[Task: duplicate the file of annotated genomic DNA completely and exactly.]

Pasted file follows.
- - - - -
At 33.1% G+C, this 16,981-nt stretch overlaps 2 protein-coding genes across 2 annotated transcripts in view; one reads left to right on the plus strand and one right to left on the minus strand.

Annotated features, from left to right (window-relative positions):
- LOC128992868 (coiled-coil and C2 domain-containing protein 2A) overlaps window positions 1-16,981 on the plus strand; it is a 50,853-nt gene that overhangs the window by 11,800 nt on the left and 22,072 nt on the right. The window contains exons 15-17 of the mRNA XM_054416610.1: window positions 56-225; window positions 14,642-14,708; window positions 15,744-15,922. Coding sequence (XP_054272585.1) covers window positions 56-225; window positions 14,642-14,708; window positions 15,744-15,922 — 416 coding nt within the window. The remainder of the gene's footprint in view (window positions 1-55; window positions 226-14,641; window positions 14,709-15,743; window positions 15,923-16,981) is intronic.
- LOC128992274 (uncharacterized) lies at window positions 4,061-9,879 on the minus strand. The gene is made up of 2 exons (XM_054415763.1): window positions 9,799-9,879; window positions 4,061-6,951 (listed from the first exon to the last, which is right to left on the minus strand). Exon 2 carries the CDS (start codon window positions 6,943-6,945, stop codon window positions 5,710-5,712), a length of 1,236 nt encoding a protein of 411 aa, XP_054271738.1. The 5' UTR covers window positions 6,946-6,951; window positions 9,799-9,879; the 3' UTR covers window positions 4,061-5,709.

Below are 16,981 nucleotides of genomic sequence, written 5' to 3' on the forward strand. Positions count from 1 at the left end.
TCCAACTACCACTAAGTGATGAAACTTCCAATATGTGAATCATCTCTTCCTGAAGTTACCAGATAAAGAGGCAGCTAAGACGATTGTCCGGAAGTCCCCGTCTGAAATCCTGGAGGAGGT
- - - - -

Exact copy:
At 33.1% G+C, this 16,981-nt stretch overlaps 2 protein-coding genes across 2 annotated transcripts in view; one reads left to right on the plus strand and one right to left on the minus strand.

Annotated features, from left to right (window-relative positions):
- LOC128992868 (coiled-coil and C2 domain-containing protein 2A) overlaps window positions 1-16,981 on the plus strand; it is a 50,853-nt gene that overhangs the window by 11,800 nt on the left and 22,072 nt on the right. The window contains exons 15-17 of the mRNA XM_054416610.1: window positions 56-225; window positions 14,642-14,708; window positions 15,744-15,922. Coding sequence (XP_054272585.1) covers window positions 56-225; window positions 14,642-14,708; window positions 15,744-15,922 — 416 coding nt within the window. The remainder of the gene's footprint in view (window positions 1-55; window positions 226-14,641; window positions 14,709-15,743; window positions 15,923-16,981) is intronic.
- LOC128992274 (uncharacterized) lies at window positions 4,061-9,879 on the minus strand. The gene is made up of 2 exons (XM_054415763.1): window positions 9,799-9,879; window positions 4,061-6,951 (listed from the first exon to the last, which is right to left on the minus strand). Exon 2 carries the CDS (start codon window positions 6,943-6,945, stop codon window positions 5,710-5,712), a length of 1,236 nt encoding a protein of 411 aa, XP_054271738.1. The 5' UTR covers window positions 6,946-6,951; window positions 9,799-9,879; the 3' UTR covers window positions 4,061-5,709.

Below are 16,981 nucleotides of genomic sequence, written 5' to 3' on the forward strand. Positions count from 1 at the left end.
TCCAACTACCACTAAGTGATGAAACTTCCAATATGTGAATCATCTCTTCCTGAAGTTACCAGATAAAGAGGCAGCTAAGACGATTGTCCGGAAGTCCCCGTCTGAAATCCTGGAGGAGGT